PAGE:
A West Virginia University program that has helped thousands of West Virginians sign up for health insurance will continue for the next three years, thanks to a $408,000 grant from the Centers for Medicare & Medicaid Services (CMS).

“West Virginia has seen the largest percentage increase of people covered by health insurance of any state in the country in the past two years,” said Michael Vernon, Ph.D., HCLD., the principal investigator for the West Virginia Healthy Start Navigator Project at WVU. “We’re very proud of the role WVU played in making that happen.”

Two healthcare navigators based at WVU have served the north central West Virginia region since 2013. Their services are available to everyone, and are targeted to groups that in the past have had difficulty obtaining health coverage, including low income pregnant women, new mothers and families, young adults, college students and recent graduates, seasonal workers and international families.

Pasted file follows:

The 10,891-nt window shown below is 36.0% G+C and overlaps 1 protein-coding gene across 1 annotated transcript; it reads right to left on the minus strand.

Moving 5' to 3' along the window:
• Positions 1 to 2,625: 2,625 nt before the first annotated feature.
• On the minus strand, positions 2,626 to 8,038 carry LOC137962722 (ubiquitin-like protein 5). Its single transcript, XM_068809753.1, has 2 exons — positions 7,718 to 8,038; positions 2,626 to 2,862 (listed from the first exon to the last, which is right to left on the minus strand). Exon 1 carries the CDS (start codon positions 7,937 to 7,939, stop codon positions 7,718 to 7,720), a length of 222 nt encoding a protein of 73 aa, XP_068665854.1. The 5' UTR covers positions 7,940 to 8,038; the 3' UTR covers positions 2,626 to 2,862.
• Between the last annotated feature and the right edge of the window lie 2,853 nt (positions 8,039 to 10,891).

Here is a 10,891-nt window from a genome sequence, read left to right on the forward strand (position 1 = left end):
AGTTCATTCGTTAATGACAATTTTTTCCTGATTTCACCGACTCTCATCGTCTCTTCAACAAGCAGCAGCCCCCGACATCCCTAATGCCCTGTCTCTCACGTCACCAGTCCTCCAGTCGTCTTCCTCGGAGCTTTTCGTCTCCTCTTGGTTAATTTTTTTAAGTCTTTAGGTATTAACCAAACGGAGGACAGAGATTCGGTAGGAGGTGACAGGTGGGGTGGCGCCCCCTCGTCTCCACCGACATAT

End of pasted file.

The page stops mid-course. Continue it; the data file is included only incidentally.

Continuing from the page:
Navigators are trained specialists who provide consumers in their communities with in-person help, answering their questions about their health insurance and financial assistance options and assisting them as they complete their applications for health coverage. Navigators are knowledgeable about the range of health plans available on HealthCare.gov as well as Medicaid and the Children’s Health Insurance Program.

Program director Penny Womeldorff says the WVU navigators, based at the Monongalia and Barbour county health departments, assisted more than 5,000 people last year in Monongalia, Marion, Preston, Harrison, Taylor, Barbour, Upshur and Randolph counties. The grant renewal expanded the service area to include Tucker County for the next three years. WVU is one of 100 organizations across the country sharing $67 million in new Navigator funding awarded recently by CMS.